Under the umbrella of OROT – The Connected Health Innovation Hub for the CIUSSS West Central Montreal (CIUSSS-CCOMTL) and the Jewish General Hospital, the Digital Health Team at the CIUSSS – CCOMTL is partnering with the National Research Council of Canada (NRC) to fund an initiative to develop and assess an explainable machine learning (ML) prototype tool that improves transparency and the applicability of the decisions that it helps make. The outcome will be to introduce ML to clinical informatics and enhance confidence in its accuracy.
“During the COVID-19 pandemic, clinicians were provided with a deluge of models to address forecasting, contact tracing, screening and patient care. Many algorithms show tremendous promise for assisting with our response to COVID-19, but further work is required to optimize their application as effective clinical tools,” explained Dr. Michael Shulha, Associate to the Director of Digital Health for the CIUSSS-CCOMTL. “With this project, our objective is to improve the association between machine learning and its implementation in clinical interfaces within our institution. Accordingly, these cutting-edge tools will gain wider acceptance and have a more meaningful impact on clinical decision-making while ensuring consistency in clinical practice.”
In the first wave of the COVID-19 pandemic, health care institutions were faced with the challenge of rapidly adapting care systems and services to cope with the surge of patients. While tremendous efforts were made to adapt facilities, care protocols, care modalities, and infection protocols, the capacity to quickly implement ML tools aimed at patient care was limited. Much of this challenge is related to the lack of a comprehensive framework for implementing explainable artificial intelligence within the Jewish General Hospital. The science of machine learning explainability is still in its infancy, as is the link between explainability methods and new design paradigms for user experience in clinical interfaces.
Within the scope of this project, a prototype machine learning tool will be designed with input from clinicians who have spent significant time on the front lines caring for COVID patients in the wards and the intensive care unit of the Jewish General Hospital. In other words, this is an opportunity for artificial intelligence and actual clinical practice based on nearly a year of experience in dealing with the pandemic to learn from each other.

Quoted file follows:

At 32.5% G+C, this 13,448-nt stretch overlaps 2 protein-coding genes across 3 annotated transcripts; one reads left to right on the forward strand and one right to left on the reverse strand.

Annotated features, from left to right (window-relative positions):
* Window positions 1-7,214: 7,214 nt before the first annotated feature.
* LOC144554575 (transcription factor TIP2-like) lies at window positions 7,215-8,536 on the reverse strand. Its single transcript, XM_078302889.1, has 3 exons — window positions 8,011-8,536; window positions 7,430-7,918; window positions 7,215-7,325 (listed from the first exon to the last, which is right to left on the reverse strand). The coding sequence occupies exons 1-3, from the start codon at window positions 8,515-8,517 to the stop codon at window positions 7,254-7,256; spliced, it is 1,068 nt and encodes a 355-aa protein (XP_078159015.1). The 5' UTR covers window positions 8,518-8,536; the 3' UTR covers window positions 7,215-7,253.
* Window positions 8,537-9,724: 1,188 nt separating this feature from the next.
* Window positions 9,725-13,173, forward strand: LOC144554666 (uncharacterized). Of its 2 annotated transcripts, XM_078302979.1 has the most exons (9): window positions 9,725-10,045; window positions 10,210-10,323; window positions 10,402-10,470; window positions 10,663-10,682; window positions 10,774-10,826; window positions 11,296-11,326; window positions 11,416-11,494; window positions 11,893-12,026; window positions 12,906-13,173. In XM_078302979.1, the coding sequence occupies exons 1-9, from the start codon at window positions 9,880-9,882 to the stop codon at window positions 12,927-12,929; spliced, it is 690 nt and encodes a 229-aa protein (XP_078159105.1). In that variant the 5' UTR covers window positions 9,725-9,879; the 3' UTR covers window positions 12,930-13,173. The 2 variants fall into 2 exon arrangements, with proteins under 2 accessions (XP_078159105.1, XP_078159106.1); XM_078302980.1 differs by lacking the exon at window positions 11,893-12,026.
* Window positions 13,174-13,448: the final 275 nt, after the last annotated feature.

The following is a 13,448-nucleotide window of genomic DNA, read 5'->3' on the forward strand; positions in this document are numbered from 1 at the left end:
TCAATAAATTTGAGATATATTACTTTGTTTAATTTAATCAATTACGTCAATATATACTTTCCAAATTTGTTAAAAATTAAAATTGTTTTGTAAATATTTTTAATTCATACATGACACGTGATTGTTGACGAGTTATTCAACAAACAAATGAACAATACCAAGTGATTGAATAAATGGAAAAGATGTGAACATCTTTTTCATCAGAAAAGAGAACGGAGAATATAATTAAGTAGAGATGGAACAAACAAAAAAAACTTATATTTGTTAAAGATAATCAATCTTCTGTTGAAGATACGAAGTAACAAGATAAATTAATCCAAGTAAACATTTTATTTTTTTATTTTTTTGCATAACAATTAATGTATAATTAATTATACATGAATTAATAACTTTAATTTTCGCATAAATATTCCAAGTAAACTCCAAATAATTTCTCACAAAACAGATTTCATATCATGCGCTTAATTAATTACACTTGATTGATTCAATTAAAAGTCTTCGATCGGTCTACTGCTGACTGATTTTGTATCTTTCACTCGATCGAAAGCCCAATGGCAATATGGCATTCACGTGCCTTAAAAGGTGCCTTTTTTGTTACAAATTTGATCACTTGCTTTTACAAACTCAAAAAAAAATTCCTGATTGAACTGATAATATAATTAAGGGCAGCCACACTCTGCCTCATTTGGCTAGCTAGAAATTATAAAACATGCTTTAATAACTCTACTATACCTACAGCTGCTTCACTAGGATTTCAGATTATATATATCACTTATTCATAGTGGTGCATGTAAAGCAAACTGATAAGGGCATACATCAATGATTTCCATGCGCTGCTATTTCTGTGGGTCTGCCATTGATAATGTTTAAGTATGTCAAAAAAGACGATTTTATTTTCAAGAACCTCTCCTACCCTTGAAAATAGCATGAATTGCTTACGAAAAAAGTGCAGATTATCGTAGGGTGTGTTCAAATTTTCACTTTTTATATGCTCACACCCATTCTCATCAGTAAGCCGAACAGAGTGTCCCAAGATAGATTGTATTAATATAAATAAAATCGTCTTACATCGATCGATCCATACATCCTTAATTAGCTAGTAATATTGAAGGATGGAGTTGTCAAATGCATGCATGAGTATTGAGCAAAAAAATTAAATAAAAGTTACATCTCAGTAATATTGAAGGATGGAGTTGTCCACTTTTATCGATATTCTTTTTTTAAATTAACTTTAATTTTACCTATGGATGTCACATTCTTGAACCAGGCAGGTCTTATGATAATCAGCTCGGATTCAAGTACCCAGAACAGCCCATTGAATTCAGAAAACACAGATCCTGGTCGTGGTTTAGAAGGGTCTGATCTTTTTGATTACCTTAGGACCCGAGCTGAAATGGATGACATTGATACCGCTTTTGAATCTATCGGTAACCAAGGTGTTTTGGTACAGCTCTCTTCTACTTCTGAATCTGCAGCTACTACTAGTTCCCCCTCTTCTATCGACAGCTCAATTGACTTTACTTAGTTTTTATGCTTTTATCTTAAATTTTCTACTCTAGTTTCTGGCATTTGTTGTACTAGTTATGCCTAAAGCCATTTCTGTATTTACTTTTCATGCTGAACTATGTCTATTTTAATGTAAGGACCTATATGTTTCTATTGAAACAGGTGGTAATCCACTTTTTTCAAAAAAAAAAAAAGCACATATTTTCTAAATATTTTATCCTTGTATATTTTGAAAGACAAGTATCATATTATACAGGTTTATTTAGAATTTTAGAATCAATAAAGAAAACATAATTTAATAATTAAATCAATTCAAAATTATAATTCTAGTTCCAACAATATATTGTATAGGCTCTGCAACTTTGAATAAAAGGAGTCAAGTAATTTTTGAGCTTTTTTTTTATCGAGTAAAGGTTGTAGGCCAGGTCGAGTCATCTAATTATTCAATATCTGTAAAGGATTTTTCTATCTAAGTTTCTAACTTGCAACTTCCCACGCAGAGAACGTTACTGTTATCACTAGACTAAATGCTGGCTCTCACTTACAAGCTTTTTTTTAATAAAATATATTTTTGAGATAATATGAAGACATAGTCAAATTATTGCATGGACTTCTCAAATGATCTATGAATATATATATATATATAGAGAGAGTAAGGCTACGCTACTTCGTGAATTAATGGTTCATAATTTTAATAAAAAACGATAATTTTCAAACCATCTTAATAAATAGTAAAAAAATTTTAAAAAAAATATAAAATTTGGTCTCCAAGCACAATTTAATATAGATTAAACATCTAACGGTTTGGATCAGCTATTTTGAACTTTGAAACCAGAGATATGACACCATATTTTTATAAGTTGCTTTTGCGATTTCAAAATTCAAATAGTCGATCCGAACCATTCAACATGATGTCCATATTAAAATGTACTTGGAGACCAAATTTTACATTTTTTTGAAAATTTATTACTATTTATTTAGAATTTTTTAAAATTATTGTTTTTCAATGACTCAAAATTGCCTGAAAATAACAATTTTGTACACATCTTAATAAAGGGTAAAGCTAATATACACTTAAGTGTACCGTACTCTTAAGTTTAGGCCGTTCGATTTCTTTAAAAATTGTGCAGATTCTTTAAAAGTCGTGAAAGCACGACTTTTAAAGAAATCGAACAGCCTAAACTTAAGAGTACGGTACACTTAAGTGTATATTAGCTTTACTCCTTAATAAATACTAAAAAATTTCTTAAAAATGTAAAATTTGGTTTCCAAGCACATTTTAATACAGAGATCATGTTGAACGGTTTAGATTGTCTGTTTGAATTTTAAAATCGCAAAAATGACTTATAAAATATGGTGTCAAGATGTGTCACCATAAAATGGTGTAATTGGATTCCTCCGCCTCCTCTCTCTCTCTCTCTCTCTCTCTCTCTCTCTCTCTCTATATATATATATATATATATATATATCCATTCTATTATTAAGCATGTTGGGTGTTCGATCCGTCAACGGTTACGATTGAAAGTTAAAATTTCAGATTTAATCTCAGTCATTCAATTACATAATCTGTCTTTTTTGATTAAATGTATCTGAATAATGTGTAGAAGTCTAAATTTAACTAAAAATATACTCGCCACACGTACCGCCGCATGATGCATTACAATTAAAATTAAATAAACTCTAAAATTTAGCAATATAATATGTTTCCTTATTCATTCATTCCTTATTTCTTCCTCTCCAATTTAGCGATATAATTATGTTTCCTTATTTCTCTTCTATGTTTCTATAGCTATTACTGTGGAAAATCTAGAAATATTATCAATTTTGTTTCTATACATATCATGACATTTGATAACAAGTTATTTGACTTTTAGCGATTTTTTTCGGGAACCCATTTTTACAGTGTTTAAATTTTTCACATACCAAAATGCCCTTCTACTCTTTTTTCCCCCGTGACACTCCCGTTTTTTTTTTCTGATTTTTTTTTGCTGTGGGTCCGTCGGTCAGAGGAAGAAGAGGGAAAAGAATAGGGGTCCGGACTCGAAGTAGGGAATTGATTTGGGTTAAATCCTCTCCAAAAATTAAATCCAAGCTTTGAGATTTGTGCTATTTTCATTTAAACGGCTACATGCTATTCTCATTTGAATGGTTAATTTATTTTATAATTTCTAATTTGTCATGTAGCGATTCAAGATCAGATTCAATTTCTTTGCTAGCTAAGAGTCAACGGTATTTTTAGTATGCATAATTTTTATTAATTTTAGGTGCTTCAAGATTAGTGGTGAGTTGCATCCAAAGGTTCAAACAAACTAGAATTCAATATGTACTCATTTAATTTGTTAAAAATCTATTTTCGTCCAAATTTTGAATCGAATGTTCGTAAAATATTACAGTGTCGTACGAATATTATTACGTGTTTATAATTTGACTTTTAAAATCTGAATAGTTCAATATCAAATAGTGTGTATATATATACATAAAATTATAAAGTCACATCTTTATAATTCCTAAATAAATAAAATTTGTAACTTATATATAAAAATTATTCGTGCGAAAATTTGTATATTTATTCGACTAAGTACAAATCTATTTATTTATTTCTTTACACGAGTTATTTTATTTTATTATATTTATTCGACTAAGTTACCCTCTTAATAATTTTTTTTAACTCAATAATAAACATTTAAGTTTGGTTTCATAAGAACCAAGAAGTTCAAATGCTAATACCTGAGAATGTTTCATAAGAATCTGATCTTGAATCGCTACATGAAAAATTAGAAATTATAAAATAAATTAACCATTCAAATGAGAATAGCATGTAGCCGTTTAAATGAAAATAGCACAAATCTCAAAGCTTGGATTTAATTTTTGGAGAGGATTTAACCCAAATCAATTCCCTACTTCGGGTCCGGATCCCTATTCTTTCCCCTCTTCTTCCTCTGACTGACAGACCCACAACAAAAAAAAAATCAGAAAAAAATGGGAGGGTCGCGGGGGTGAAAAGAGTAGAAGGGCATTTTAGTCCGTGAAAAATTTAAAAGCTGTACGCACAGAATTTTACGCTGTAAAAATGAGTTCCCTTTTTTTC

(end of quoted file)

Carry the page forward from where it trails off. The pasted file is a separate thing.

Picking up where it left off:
The first phase of the project will seek to answer:
1. What are the most potentially relevant machine learning algorithms that could be implemented to aid in the continuing response to COVID-19?
2. What explainability methods would be most appropriate to apply to these algorithms?
3. What is the state of the art in representing explainable machine learning in user interfaces?
4. What is the most appropriate scientific methodology for studying end user acceptability of explainable machine learning tools?
At the end of this first phase, the CIUSSS Digital Health Team will present the results to clinicians who were heavily involved in the first COVID-19 wave. These clinicians will help to identify the most clinically relevant algorithms for use in the on-going COVID-19 response.
“This project is intended to advance both the science of explainable machine learning and to inform the larger body of work on the application of explainability methods, and user experience design to the space of clinical informatics,” explained Dr. Shulha, an investigator at the Lady Davis Institute at the Jewish General Hospital and member of the Information Technology Primary Care Research Group at McGill University’s Department of Family Medicine. “Subsequent phases of research will produce a practical tool prototype.”
This project is receiving funding from the NRC’s Pandemic Response Challenge program.